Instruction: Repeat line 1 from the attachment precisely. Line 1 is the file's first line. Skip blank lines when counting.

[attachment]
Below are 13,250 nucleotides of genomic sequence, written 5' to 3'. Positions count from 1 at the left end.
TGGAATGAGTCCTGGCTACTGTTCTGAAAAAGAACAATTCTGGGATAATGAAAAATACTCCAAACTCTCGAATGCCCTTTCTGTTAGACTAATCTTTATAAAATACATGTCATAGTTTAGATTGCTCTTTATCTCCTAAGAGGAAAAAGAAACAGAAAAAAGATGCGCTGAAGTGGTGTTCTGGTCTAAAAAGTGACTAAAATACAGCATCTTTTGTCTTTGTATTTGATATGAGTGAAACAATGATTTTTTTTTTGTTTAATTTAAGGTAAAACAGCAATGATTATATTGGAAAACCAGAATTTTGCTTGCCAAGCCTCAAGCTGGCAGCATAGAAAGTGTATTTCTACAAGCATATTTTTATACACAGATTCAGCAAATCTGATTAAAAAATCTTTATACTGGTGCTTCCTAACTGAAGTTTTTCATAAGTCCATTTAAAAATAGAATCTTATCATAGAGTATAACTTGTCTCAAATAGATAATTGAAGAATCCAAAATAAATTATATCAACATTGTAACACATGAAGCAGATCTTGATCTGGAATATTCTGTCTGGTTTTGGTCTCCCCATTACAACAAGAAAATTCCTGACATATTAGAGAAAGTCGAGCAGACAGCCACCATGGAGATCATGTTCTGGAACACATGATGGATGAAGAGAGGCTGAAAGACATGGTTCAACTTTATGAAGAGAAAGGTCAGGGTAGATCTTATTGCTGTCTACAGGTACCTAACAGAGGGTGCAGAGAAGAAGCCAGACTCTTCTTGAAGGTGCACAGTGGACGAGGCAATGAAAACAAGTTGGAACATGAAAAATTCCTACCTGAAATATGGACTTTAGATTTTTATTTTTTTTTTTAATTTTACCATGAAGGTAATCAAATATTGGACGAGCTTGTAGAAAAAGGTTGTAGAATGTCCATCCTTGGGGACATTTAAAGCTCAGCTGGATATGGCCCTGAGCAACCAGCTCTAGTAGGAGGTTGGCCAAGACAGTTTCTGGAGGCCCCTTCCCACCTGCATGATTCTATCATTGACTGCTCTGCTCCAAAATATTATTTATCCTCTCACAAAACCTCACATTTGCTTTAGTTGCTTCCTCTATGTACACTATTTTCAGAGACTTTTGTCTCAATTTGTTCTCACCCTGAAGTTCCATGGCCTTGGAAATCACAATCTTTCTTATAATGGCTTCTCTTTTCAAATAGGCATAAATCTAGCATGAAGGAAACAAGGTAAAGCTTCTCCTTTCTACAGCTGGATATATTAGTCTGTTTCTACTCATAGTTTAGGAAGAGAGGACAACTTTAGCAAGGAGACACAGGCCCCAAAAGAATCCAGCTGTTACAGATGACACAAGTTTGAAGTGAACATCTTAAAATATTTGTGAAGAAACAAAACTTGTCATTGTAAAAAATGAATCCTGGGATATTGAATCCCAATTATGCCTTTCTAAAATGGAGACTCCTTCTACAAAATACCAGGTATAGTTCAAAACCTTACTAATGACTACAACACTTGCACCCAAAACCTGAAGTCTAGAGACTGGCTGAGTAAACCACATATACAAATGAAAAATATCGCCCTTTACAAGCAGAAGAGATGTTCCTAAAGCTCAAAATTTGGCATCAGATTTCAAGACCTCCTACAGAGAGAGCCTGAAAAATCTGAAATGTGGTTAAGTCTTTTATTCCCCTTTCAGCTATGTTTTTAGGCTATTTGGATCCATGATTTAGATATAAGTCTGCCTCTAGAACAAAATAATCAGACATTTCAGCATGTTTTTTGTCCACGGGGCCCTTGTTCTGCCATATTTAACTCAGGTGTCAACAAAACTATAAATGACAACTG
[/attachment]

Below are 13,250 nucleotides of genomic sequence, written 5' to 3'. Positions count from 1 at the left end.